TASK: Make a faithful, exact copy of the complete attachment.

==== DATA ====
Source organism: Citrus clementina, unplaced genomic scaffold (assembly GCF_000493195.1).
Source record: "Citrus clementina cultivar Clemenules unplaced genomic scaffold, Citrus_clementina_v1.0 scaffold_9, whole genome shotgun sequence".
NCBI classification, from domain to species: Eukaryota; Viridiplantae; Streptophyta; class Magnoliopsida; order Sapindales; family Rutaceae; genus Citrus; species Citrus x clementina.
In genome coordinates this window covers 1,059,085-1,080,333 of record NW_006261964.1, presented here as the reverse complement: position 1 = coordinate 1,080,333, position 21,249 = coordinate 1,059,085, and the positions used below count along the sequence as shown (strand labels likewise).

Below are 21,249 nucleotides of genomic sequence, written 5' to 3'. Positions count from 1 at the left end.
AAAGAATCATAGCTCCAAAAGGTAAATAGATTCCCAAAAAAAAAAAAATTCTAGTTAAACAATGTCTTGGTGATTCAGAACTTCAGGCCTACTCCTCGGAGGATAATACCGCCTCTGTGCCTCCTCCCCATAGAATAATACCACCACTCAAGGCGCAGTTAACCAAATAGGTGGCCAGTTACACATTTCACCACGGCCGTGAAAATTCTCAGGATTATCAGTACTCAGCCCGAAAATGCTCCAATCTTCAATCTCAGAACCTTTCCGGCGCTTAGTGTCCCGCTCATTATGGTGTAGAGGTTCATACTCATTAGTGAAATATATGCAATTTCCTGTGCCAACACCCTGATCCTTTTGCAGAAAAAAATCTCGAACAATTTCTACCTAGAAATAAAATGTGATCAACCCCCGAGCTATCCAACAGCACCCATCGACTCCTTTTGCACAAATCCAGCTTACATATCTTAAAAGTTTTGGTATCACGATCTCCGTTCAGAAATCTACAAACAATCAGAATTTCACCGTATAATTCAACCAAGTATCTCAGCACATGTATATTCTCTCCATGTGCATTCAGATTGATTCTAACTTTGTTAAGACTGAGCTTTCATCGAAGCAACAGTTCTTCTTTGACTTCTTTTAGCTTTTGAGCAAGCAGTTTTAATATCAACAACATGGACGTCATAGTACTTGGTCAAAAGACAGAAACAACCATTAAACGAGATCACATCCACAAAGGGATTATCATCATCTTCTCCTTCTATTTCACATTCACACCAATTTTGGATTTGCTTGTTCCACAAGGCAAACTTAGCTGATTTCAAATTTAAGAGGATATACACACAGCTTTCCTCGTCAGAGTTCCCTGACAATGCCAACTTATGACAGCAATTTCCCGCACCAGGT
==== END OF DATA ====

Source organism: Citrus clementina, unplaced genomic scaffold (assembly GCF_000493195.1).
Source record: "Citrus clementina cultivar Clemenules unplaced genomic scaffold, Citrus_clementina_v1.0 scaffold_9, whole genome shotgun sequence".
NCBI classification, from domain to species: Eukaryota; Viridiplantae; Streptophyta; class Magnoliopsida; order Sapindales; family Rutaceae; genus Citrus; species Citrus x clementina.
In genome coordinates this window covers 1,059,085-1,080,333 of record NW_006261964.1, presented here as the reverse complement: position 1 = coordinate 1,080,333, position 21,249 = coordinate 1,059,085, and the positions used below count along the sequence as shown (strand labels likewise).

Below are 21,249 nucleotides of genomic sequence, written 5' to 3'. Positions count from 1 at the left end.
AAAGAATCATAGCTCCAAAAGGTAAATAGATTCCCAAAAAAAAAAAAATTCTAGTTAAACAATGTCTTGGTGATTCAGAACTTCAGGCCTACTCCTCGGAGGATAATACCGCCTCTGTGCCTCCTCCCCATAGAATAATACCACCACTCAAGGCGCAGTTAACCAAATAGGTGGCCAGTTACACATTTCACCACGGCCGTGAAAATTCTCAGGATTATCAGTACTCAGCCCGAAAATGCTCCAATCTTCAATCTCAGAACCTTTCCGGCGCTTAGTGTCCCGCTCATTATGGTGTAGAGGTTCATACTCATTAGTGAAATATATGCAATTTCCTGTGCCAACACCCTGATCCTTTTGCAGAAAAAAATCTCGAACAATTTCTACCTAGAAATAAAATGTGATCAACCCCCGAGCTATCCAACAGCACCCATCGACTCCTTTTGCACAAATCCAGCTTACATATCTTAAAAGTTTTGGTATCACGATCTCCGTTCAGAAATCTACAAACAATCAGAATTTCACCGTATAATTCAACCAAGTATCTCAGCACATGTATATTCTCTCCATGTGCATTCAGATTGATTCTAACTTTGTTAAGACTGAGCTTTCATCGAAGCAACAGTTCTTCTTTGACTTCTTTTAGCTTTTGAGCAAGCAGTTTTAATATCAACAACATGGACGTCATAGTACTTGGTCAAAAGACAGAAACAACCATTAAACGAGATCACATCCACAAAGGGATTATCATCATCTTCTCCTTCTATTTCACATTCACACCAATTTTGGATTTGCTTGTTCCACAAGGCAAACTTAGCTGATTTCAAATTTAAGAGGATATACACACAGCTTTCCTCGTCAGAGTTCCCTGACAATGCCAACTTATGACAGCAATTTCCCGCACCAGGT